These reforms were agreed to by China at the May 2012 U.S.-China Strategic and Economic Dialogue.

On Aug. 4, the CSRC released a draft of provisional regulations regarding listed companies’ employee stock ownership plans (ESOP). (*10)

In response, some listed securities firms are apparently considering adopting ESOPs. The measure aims to improve employee retention in the securities industry, where employee turnover is notoriously high, and may also be intended to help securities firms recruit personnel when branching out overseas.

Once these measures have been officially implemented, they should lead to diversification of securities firms’ operations and improvement in their earnings stability.


(*1) Since 2007, Chinese securities firms have been classified into five classes and 11 tiers based on their risk management capabilities measured based on proprietary capital and other benchmarks. The top-tier firms are the first permitted to sell new products. Recently, the CSRC has reduced the risk capital reserves required for individual businesses to enable securities firms to engage in more businesses with the same amount of capital (April 2012).

(*2) The CSRC solicited public comments on these drafts until Sept. 21.

(*3) Pooled asset management plans are investment funds for which securities firms raise money from investors through private-placement offerings. They include large-group plans for ordinary investors, small-group plans for mid- and high-income investors, and individualized plans with investment mandates set by agreement between the securities firm and customer.

Securities firms’ specialized asset management plans include companies’ asset securitizations.

(*4) The CSRC solicited public comments on this draft until Sept. 7.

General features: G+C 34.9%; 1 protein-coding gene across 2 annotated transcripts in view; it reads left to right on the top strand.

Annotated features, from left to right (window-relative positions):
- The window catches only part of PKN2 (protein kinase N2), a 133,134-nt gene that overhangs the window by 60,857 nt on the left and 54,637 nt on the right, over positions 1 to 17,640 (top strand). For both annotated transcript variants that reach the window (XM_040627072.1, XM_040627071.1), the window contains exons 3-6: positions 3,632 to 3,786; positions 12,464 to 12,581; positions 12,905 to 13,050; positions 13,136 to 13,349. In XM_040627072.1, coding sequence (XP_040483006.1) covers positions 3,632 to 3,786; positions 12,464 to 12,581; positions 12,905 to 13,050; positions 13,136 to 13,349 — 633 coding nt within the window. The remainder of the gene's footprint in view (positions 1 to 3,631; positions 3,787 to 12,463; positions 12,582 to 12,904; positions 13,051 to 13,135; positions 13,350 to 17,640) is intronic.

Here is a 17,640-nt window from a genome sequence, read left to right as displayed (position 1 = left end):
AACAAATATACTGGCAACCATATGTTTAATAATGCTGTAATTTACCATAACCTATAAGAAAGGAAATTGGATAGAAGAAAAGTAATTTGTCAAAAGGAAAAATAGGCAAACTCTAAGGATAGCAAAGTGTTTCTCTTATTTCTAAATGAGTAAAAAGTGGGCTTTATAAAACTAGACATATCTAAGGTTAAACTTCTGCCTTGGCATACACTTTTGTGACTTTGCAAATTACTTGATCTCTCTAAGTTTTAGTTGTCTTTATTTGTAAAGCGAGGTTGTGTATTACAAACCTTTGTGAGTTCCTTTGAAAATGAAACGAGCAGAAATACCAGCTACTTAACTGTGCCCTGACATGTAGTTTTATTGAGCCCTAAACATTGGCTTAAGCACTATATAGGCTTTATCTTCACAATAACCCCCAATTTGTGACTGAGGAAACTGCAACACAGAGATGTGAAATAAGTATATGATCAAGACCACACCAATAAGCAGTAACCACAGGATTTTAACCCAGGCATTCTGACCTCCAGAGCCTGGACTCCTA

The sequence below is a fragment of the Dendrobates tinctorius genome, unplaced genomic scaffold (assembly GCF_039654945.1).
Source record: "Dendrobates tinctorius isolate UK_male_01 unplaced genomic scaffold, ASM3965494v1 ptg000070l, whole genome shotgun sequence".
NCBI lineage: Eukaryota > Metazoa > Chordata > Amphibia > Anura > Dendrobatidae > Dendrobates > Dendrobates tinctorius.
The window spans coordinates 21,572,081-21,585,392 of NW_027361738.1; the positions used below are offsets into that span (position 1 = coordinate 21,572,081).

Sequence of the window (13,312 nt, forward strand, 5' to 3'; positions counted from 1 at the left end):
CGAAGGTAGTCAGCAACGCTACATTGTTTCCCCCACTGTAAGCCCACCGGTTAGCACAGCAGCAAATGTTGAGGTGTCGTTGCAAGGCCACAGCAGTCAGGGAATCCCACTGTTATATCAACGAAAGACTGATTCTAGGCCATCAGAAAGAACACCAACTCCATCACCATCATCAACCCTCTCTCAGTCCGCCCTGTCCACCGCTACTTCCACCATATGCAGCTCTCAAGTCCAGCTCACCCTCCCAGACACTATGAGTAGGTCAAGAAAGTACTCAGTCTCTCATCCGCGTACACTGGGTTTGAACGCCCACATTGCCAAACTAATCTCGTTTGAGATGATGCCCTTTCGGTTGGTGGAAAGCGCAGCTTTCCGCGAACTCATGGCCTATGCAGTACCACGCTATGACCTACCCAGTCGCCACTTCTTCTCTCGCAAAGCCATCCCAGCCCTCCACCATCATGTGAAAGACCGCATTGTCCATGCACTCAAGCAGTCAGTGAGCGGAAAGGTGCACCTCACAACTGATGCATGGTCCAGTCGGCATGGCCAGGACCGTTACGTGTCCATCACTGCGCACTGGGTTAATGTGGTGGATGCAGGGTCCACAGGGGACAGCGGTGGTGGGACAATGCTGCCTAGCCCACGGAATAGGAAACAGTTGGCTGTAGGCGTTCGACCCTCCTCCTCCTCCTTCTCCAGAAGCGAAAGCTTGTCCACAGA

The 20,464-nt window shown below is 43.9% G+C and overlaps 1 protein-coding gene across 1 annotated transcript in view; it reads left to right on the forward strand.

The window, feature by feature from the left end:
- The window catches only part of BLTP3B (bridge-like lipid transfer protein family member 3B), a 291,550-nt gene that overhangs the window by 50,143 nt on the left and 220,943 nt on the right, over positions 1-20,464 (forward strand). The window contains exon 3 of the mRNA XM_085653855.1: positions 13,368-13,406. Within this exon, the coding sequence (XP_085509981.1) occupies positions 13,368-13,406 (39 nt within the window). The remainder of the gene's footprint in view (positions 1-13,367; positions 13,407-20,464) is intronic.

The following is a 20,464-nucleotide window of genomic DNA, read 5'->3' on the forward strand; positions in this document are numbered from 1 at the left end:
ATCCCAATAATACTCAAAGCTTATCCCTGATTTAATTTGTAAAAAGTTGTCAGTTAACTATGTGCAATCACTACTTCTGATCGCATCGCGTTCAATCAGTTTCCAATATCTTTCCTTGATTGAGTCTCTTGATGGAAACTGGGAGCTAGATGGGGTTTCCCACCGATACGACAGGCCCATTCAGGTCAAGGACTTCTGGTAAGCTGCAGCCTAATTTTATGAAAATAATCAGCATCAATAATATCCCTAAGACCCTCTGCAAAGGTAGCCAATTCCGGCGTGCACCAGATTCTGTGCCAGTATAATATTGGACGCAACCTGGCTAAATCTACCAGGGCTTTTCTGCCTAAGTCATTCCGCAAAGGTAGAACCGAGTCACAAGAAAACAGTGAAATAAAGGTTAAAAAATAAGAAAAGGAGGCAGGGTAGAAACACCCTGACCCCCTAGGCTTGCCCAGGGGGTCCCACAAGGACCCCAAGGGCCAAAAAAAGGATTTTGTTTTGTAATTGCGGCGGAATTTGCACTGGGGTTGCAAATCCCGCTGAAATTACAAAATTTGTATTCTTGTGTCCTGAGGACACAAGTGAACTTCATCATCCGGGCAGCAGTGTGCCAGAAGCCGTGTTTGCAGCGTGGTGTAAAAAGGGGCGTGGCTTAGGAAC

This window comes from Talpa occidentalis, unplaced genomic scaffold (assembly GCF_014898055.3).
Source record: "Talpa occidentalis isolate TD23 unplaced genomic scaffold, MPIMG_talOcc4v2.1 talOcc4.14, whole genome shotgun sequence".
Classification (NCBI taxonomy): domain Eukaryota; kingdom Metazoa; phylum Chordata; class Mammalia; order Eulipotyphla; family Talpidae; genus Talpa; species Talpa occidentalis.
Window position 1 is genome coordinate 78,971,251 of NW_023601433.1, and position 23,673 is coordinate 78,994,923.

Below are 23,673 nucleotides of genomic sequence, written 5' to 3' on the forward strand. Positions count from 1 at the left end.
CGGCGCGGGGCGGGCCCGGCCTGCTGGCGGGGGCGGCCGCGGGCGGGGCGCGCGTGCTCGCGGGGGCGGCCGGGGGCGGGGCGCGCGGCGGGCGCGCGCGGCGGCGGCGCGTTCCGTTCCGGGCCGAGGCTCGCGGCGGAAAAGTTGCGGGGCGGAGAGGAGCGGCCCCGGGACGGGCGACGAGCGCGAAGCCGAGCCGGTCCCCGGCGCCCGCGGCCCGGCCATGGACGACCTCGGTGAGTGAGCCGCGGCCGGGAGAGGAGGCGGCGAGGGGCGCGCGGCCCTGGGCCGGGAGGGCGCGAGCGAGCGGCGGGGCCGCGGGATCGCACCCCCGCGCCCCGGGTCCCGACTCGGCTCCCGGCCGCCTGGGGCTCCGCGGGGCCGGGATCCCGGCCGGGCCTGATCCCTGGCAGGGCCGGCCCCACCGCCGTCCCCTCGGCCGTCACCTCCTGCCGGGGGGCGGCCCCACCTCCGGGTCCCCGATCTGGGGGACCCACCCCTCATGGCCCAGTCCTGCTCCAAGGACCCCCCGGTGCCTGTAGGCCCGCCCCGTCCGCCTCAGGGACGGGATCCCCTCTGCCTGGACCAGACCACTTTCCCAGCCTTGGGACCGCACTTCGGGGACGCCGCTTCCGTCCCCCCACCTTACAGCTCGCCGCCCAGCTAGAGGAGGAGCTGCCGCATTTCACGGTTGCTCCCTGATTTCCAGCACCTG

(*5) Products that securities firms have been permitted to sell include securities investment trusts and other securities firms’ asset management plans.

(*6) Currently, customers must visit a branch office in person to open a new account.

(*7) The six are CITIC Securities, Haitong Securities, China Galaxy Securities, China Merchants Bank Securities, Guotai Junan Securities, and Guosen Securities. The first three have been offering short-term loans since January 2012; the latter three, from May 2012.

(*8) Between June and August 2012, the SAC granted 59 securities firms permission to underwrite SMEs’ private-placement bond offerings on a pilot basis.

(*9) On Aug. 24, the CSRC published draft amendments to regulations regarding foreign ownership of newly established securities firms and provisional regulations regarding establishment of securities subsidiaries. It solicited public comments on the drafts until Sept. 22.

(*10) The CSRC solicited public comments on this draft until Aug. 17.

* * *

Takeshi Jingu is chief researcher at Nomura Research Institute (Beijing) Ltd.

This report was published in lakyara, an English-language publication of the institute, and was edited by The Asahi Shimbun.

The original report is available at (http://www.nri.co.jp/english/opinion/lakyara/2012/pdf/lkr2012151.pdf).

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Takeshi Jingu (Provided by Nomura Research Institute)

Takeshi Jingu (Provided by Nomura Research Institute)

  • Takeshi Jingu (Provided by Nomura Research Institute)